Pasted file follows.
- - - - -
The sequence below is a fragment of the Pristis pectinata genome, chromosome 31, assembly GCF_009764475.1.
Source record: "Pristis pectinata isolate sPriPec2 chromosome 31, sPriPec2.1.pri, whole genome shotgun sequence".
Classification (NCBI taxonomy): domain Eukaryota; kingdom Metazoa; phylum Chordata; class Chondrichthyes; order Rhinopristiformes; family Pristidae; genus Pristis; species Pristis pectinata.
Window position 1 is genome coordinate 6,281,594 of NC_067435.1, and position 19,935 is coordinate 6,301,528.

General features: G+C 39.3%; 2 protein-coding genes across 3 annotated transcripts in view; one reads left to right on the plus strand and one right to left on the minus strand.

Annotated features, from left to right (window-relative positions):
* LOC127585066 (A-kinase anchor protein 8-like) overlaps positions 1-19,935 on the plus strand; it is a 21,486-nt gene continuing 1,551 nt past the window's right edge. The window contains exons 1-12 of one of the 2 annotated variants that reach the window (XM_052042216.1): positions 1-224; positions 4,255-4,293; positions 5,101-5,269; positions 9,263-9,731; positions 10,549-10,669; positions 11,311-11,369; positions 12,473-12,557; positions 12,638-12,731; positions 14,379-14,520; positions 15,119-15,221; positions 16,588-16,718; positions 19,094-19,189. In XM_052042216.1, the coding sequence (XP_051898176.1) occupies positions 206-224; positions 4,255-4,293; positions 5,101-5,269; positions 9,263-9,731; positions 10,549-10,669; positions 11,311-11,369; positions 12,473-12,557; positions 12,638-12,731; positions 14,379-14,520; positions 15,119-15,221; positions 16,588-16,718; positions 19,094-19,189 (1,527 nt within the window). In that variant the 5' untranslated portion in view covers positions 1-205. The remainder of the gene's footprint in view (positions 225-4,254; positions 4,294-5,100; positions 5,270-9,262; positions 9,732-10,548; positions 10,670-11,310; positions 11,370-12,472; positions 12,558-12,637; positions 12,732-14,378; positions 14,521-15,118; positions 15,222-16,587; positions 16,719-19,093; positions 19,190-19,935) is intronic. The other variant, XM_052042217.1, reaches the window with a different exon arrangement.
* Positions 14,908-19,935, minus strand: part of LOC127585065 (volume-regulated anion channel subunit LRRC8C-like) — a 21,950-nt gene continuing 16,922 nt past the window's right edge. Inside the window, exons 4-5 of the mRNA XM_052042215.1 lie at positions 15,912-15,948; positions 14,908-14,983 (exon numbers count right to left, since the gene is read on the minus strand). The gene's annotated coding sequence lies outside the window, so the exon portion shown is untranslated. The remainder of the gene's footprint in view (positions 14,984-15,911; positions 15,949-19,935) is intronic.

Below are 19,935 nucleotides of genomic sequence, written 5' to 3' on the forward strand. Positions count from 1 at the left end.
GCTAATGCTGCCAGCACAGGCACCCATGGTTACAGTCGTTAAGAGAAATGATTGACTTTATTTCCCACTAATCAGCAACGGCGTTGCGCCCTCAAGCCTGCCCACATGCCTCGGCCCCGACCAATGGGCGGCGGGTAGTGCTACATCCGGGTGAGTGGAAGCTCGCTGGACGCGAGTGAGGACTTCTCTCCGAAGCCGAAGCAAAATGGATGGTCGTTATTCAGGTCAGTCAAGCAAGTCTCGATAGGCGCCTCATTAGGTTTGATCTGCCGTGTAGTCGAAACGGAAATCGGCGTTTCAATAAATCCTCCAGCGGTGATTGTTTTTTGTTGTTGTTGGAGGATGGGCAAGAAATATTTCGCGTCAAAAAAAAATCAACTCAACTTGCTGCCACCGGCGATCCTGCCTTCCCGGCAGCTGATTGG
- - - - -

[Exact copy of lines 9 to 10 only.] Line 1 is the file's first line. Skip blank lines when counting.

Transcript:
Below are 19,935 nucleotides of genomic sequence, written 5' to 3' on the forward strand. Positions count from 1 at the left end.
GCTAATGCTGCCAGCACAGGCACCCATGGTTACAGTCGTTAAGAGAAATGATTGACTTTATTTCCCACTAATCAGCAACGGCGTTGCGCCCTCAAGCCTGCCCACATGCCTCGGCCCCGACCAATGGGCGGCGGGTAGTGCTACATCCGGGTGAGTGGAAGCTCGCTGGACGCGAGTGAGGACTTCTCTCCGAAGCCGAAGCAAAATGGATGGTCGTTATTCAGGTCAGTCAAGCAAGTCTCGATAGGCGCCTCATTAGGTTTGATCTGCCGTGTAGTCGAAACGGAAATCGGCGTTTCAATAAATCCTCCAGCGGTGATTGTTTTTTGTTGTTGTTGGAGGATGGGCAAGAAATATTTCGCGTCAAAAAAAAATCAACTCAACTTGCTGCCACCGGCGATCCTGCCTTCCCGGCAGCTGATTGG